The Ninth Circuit has distilled three required factors from this text: (1) the person from whom discovery is sought must reside or be found in the district; (2) the discovery must be for use in a proceeding before a foreign or international tribunal; and (3) the person seeking discovery must be an “interested person.”
In Bureau Veritas, the court found that the first factor was satisfied with respect to Gaivota’s two employees, who live in the Northern District of California, but not with respect to Gaivota itself. Gaivota is a Delaware corporation, and there was no evidence that it did business in the Northern District of California. Bureau Veritas may, of course, file another § 1782 petition in the District of Delaware, which presumably has statutory authority to order the discovery it seeks.
The second required factor was also satisfied. Although the U.S. Supreme Court has recently held that commercial arbitration does not fall within the scope of § 1782 (see TLB’s roundup of commentary on the decision in ZF Automotive), there were three ongoing proceedings between Bureau Veritas and Kuhlmann in Brazilian courts, which plainly qualify as foreign tribunals.
Finally, Bureau Veritas was an “interested person” within the meaning of the statute. Although the district court noted Intel’s holding that one need not be a party to foreign litigation to be an “interested person,” being an actual litigant like Bureau Veritas certainly satisfies this requirement.
In Intel, the Supreme Court articulated four factors to guide a district court’s discretion under § 1782: (1) whether the person from whom discovery is sought is a participant in the foreign proceeding, in which case the foreign court could order discovery itself; (2) the receptivity of the foreign court to U.S. judicial assistance; (3) whether the discovery request seeks to circumvent foreign restrictions on discovery; and (4) whether the request is unduly intrusive or burdensome.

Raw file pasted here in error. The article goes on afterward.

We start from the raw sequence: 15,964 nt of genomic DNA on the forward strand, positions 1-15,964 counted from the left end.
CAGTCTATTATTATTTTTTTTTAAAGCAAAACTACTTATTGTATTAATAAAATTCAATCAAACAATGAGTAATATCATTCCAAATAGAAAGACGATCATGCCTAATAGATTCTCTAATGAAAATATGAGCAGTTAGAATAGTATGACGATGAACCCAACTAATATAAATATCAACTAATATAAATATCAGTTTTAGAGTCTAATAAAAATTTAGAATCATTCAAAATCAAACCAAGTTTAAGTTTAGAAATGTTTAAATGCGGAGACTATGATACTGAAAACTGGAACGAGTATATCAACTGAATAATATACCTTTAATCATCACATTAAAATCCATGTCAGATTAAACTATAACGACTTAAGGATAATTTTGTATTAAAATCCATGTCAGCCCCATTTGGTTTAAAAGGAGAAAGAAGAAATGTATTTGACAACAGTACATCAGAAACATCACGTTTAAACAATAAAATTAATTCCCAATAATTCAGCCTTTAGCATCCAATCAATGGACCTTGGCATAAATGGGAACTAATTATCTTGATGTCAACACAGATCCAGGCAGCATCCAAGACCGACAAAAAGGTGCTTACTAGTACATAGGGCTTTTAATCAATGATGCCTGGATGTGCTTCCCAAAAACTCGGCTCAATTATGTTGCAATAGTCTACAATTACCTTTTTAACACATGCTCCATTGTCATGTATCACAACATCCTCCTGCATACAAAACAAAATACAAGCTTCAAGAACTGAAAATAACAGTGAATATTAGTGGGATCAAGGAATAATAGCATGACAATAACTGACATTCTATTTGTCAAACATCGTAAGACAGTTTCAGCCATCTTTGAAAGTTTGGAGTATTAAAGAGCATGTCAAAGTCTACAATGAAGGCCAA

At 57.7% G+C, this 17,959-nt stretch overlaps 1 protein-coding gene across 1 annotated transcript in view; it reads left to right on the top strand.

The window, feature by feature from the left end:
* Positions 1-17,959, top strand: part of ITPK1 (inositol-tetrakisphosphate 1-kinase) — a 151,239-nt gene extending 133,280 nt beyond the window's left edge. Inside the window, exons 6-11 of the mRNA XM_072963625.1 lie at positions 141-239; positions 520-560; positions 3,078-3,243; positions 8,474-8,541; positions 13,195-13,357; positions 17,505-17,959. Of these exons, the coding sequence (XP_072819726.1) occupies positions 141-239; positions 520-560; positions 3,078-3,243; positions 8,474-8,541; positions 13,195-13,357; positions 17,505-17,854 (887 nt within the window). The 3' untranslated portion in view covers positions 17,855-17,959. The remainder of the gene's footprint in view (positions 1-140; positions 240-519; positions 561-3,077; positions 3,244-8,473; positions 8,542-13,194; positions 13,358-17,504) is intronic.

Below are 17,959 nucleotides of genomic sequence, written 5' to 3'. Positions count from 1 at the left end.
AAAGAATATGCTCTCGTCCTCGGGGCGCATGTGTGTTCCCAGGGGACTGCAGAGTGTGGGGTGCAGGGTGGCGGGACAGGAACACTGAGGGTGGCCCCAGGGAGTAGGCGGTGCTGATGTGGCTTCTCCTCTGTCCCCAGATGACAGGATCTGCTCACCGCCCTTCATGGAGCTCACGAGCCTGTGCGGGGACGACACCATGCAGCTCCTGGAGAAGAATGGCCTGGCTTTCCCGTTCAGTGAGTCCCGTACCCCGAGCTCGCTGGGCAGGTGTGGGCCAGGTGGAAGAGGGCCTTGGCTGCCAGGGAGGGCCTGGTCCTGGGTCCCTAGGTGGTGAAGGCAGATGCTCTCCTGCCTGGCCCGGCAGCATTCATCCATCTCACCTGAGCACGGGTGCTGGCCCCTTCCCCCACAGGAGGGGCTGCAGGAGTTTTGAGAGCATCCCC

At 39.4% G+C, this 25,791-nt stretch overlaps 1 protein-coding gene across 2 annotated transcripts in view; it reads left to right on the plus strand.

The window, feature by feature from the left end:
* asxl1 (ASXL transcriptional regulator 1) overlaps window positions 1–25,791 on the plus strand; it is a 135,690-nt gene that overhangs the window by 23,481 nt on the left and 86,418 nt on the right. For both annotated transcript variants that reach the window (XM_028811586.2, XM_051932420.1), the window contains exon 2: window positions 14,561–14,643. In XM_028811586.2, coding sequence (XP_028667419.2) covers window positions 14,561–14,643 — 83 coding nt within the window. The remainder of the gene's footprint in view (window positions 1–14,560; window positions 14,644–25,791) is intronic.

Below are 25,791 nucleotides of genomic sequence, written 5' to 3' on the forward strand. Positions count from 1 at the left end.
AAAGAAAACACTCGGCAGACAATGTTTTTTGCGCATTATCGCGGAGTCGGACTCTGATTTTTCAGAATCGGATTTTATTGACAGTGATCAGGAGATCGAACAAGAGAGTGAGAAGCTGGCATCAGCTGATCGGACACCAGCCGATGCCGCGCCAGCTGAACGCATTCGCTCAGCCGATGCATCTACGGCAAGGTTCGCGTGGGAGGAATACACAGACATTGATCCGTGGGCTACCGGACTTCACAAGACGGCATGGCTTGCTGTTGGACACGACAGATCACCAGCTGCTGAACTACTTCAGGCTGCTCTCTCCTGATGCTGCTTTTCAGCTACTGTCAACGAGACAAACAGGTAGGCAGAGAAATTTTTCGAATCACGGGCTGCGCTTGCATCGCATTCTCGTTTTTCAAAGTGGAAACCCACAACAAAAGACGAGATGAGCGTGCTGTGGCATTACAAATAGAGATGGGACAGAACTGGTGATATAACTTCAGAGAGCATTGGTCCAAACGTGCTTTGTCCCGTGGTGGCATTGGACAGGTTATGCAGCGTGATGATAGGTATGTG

In Bureau Veritas, the district court first noted that Gaivota and its employees were not parties to the Brazilian proceedings. It relied on Bureau Veritas’s assertions that they were beyond the jurisdiction of the Brazilian courts and not subject to its discovery orders.
Second, the court found “nothing to suggest that the Brazilian civil or criminal courts would reject evidence obtained with U.S. federal-court assistance.” It relied on Bureau Veritas’s assertions that evidence legally obtained abroad was admissible and that judicial assistance treaties between Brazil and the United States indicated a willingness to accept such evidence.